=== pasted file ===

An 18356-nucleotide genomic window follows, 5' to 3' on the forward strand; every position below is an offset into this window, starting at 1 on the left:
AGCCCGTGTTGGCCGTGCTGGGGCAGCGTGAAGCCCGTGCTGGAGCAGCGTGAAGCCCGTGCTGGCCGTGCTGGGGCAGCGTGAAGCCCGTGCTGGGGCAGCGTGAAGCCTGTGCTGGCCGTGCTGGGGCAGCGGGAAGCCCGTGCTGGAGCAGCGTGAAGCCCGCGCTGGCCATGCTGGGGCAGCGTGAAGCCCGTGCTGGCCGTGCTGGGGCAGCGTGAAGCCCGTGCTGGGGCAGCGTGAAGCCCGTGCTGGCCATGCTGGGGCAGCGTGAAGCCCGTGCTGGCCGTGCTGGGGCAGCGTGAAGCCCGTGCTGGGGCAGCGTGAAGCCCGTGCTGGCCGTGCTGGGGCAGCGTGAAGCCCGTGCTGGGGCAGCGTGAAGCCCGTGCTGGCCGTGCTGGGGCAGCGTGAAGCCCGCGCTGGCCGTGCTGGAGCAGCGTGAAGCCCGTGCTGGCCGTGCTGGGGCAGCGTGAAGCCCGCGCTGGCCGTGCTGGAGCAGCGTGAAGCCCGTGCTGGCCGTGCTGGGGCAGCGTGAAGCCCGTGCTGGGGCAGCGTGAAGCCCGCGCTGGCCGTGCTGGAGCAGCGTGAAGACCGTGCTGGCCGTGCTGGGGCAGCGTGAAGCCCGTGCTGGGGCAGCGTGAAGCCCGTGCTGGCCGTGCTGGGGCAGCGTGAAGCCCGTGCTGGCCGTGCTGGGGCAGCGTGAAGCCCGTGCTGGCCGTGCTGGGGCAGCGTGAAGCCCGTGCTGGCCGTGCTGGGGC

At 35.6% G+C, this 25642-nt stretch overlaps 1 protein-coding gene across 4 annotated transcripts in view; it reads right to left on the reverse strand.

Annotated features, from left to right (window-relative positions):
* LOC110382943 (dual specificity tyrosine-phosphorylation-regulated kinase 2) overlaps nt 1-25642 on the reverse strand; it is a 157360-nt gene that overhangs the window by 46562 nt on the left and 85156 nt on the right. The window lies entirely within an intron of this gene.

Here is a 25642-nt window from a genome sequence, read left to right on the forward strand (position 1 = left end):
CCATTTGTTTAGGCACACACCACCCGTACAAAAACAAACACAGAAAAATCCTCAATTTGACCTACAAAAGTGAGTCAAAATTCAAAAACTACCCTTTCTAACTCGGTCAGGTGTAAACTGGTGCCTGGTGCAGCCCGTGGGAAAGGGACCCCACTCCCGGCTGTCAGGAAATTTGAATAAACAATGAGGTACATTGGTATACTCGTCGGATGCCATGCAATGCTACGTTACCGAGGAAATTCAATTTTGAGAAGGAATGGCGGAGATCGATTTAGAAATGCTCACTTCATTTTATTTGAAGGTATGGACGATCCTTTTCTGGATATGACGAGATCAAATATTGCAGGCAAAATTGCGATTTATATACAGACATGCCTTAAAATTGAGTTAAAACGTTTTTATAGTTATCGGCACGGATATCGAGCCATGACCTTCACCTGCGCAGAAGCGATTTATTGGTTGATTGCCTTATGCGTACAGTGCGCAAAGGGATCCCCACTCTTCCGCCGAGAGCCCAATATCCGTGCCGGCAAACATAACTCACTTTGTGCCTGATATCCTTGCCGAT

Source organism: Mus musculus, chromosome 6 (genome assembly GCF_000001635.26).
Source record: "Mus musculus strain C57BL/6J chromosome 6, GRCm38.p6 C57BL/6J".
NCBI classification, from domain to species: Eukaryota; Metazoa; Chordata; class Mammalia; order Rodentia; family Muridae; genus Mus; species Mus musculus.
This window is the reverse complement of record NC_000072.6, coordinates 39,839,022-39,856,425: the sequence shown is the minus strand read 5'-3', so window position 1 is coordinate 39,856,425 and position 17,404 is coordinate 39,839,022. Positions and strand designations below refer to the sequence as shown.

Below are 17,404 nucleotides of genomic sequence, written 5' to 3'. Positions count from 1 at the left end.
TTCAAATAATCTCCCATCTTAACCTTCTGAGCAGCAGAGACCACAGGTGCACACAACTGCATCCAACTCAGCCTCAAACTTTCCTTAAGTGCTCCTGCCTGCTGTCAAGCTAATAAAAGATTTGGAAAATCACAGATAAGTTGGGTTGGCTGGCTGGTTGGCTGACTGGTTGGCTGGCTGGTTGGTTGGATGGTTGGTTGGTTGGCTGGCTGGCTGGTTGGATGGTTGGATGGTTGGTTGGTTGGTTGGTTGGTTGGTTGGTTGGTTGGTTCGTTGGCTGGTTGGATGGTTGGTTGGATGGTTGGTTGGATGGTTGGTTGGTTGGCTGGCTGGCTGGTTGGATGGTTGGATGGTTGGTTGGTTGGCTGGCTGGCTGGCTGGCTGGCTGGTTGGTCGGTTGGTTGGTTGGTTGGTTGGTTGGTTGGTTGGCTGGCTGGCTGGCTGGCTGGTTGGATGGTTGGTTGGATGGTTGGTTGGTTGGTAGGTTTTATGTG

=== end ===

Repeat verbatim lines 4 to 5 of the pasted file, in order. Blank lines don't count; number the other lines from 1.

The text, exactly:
Annotated features, from left to right (window-relative positions):
* LOC110382943 (dual specificity tyrosine-phosphorylation-regulated kinase 2) overlaps nt 1-25642 on the reverse strand; it is a 157360-nt gene that overhangs the window by 46562 nt on the left and 85156 nt on the right. The window lies entirely within an intron of this gene.